In 2017, the inaugural shared e-scooter program started in the United States. Since their debut, the vehicles have grown in popularity, with countless towns and cities embracing a new type of public transportation.
With success have come setbacks. With rising ridership came an increased number of injuries. Many areas of the country and several companies have implemented restrictions on speed, with many imposing a 15-mile-per-hour requirement.
Challenges in sharing sidewalks
Informal studies reveal a trade-off to the slower speeds and growing numbers of scooter drivers. While the danger is down when it comes to larger motor vehicles, the larger problem may be continuing conflicts with pedestrians sharing sidewalks with them.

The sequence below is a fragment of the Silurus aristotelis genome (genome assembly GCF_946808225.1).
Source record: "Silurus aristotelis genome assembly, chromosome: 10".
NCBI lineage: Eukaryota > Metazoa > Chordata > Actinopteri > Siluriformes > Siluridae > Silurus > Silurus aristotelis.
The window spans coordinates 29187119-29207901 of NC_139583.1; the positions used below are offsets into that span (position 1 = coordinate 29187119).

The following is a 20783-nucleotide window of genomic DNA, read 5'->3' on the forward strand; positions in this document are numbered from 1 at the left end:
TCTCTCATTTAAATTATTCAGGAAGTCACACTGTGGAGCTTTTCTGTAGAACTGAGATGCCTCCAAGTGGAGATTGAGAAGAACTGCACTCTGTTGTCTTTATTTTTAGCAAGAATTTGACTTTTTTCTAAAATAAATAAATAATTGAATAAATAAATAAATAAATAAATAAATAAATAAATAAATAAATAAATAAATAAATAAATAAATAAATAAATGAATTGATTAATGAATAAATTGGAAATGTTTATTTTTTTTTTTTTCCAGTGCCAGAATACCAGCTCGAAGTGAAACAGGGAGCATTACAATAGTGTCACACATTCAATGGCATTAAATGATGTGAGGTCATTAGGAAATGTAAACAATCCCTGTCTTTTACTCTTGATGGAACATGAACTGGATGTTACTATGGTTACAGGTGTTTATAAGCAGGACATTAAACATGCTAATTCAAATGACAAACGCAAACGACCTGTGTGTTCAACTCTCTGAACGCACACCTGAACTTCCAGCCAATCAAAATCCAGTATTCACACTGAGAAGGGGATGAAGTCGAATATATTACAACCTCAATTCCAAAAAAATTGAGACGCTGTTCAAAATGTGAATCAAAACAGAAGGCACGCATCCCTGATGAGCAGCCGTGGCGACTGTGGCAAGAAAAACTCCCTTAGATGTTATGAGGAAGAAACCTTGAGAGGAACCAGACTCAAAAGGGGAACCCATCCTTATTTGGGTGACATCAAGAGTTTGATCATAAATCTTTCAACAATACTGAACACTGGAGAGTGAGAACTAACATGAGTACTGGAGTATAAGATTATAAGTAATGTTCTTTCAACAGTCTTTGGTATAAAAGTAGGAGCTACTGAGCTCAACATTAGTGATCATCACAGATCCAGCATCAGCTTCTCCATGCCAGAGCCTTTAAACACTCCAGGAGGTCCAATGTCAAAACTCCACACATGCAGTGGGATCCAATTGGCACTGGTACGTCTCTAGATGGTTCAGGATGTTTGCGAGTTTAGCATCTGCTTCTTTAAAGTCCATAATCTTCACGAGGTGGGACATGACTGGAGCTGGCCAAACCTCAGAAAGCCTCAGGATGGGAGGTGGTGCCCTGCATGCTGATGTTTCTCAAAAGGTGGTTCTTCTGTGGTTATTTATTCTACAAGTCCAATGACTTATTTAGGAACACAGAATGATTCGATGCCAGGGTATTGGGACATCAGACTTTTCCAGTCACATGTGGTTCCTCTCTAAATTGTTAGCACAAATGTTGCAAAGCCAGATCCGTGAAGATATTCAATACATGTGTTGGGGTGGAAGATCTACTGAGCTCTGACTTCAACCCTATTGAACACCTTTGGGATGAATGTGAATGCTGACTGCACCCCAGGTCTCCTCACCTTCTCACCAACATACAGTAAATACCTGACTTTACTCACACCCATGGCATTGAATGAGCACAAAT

Preference to ride on sidewalks was more likely when motor vehicle traffic was more significant, including two-way roads and arterials. Conversely, e-scooter riding on Saturday and Sunday, in particular, resulted in e-scooter riders switching to travel lanes due to the decrease in traffic levels. Sharing roads with larger vehicles increases the chance of serious and fatal injuries.
Sidewalk bans are an option. Two-thirds of towns and cities nationwide are either considering the implementation of sidewalk bans or already moved forward with the prohibitions, according to the Behavioral Traffic Safety Cooperative Research Program. Other areas are discussing a complete ban on all or specific roads. However, the effectiveness is in question.
E-scooter companies are taking proactive measures, specifically systems that detect their e-scooters traveling on sidewalks.
While growing in prominence, the e-scooter industry is still in its infancy. More sophisticated technology can keep all sidewalk and road occupants safe.